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Dual Flushing; Saving Water, Saving Money, Saving the Environment


  • dual flush
  • water saving

Modern, economical dual flush toilet valves can save many thousands of litres of water per year, providing that the dual flush mechanism is being used effectively. If you are not sure how to activate the correct flush option on your toilet cistern at home or when you’re using a public washroom, read on. 

A lot of water is wasted in the UK through the incorrect use of the dual flush button or lever. To ensure you are using the dual flush correctly and not defaulting to a full flush when you may not need to, we have some handy, helpful tips about how to use our range of dual flush options.

Flushing Activation

  • Flush Plates

A standard flush plate like this Fluidmaster one will often have a large and a small button positioned separately. This kind of flushing mechanism is simple to use. The larger button triggers a full flush for solid waste which will generally use approximately 6 litres depending on the valve that is installed in the cistern. The smaller button triggers the short or partial flush for liquid waste, and will generally use approximately 3 litres. 

  • Pneumatic Flush Buttons

The connections on the back of this style of flush button will determine whether a short flush (approx 3 litres depending on your flush valve) or full (approx 6 litres) flush is triggered. 

In this instance pushing on the smaller section will start the short flush for liquid waste. Pressing down on the larger section of the button will start the full flush for solid waste. 

Depending on the brand of flush button installed, sometimes, both sections of the button may automatically depress when the smaller or larger part is pushed. As long as you are pressing the correct part of the button required, the flush should still use the selected amount of water. EG When the short flush is selected on this model, both sections of the button will depress. The pneumatic connections on the back of the button are acting independently, and will activate the selected short flush if that part of the button is pressed. When the full flush is required, just the large section of the button will depress.

Common Dual Flush Buttons in Ceramic Cisterns

  • Button Flushes for Drop Valves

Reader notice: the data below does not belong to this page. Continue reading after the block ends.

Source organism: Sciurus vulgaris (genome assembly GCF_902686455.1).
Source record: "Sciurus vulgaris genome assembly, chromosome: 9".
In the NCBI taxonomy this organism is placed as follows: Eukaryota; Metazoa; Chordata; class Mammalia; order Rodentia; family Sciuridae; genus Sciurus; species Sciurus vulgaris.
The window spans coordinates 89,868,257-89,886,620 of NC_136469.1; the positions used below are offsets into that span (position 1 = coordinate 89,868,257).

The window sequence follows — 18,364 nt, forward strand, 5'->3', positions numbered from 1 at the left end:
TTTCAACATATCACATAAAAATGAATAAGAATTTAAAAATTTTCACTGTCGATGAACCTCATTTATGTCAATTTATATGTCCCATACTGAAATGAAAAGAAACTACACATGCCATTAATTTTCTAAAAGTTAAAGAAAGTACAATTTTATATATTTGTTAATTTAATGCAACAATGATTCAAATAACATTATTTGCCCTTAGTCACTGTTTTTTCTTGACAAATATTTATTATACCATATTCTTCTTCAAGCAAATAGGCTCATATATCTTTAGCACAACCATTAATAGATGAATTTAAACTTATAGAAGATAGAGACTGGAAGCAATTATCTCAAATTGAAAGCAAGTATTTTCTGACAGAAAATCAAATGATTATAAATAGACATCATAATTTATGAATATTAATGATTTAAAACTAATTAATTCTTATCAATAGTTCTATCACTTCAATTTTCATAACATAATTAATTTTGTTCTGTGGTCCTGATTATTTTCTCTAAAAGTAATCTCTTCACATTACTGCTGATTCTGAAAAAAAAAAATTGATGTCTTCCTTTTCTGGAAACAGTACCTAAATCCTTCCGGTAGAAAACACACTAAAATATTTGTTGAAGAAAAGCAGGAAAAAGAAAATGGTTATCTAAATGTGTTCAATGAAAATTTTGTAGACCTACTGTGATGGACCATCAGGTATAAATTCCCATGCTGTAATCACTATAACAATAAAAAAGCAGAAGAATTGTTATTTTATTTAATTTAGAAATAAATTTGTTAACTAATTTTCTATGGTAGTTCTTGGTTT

This type of flush button is typical of those often found on the lid of a ceramic cistern and is compatible with a common dual flush ‘drop valve’.  

The sections of the flush work independently to trigger the full or short flush, depending on which part of the button is depressed. 

In the case of this specific button, when the smaller part of the button is pressed it will initiate the short flush amount (approx 3 litres). Pressing the smaller part may appear to push both sections down, but the connections on the back of the button will determine how the valve is activated and therefore the amount of water which is used. To use the full flush press the larger section. And for the short flush, press the smaller section. 

  • Dual Flush Levers

Fluidmaster C360108 replacement lever

Some lever action cisterns can operate using dual flush. In the case of this specific Fluidmaster lever, the operation is simple. Pushing down selects a full flush (approx 6 litres) for solid waste. Or pushing the lever up selects the short flush (approx 3 litres) for liquid waste.

Fluidmaster 22098 ceramic lever

Not all cistern levers are connected to a valve with dual flush capability. For those which are, It’s important to understand how to trigger the short flush. For the majority of flush levers which activate dual flush syphons, the options are press and release for a full flush or press and hold for a short flush.

Why is it Important to Understand How Your Dual Flush Works? 

In some instances, swapping to a dual flush system can save up to 70% of water used per flush. Of course, a dual flush is most effective at saving water when used properly. Our advice for maximising the effects of dual flush valves is to: 

  1. Remember to use the short flush when you can as it can save up to 3 litres of water every time you use the toilet. 
  2. Prioritise maintenance of the flush and fill valves in your toilet cistern. This includes cleaning any debris out of the base of the tank, and checking that your valves are functioning effectively. 
  3. Ensure that the flush volumes are set to the correct level for your toilet system. Most dual flush valves can be adjusted to use the right amount of water for your specific cistern and personal requirements.
  4. Fix any leaks as soon as you spot them. A leaky loo can waste as much as 400 litres of water per day and if left untreated, many thousands of litres of water! 

Take a look at the full range of Fluidmaster flush activation options to find out more.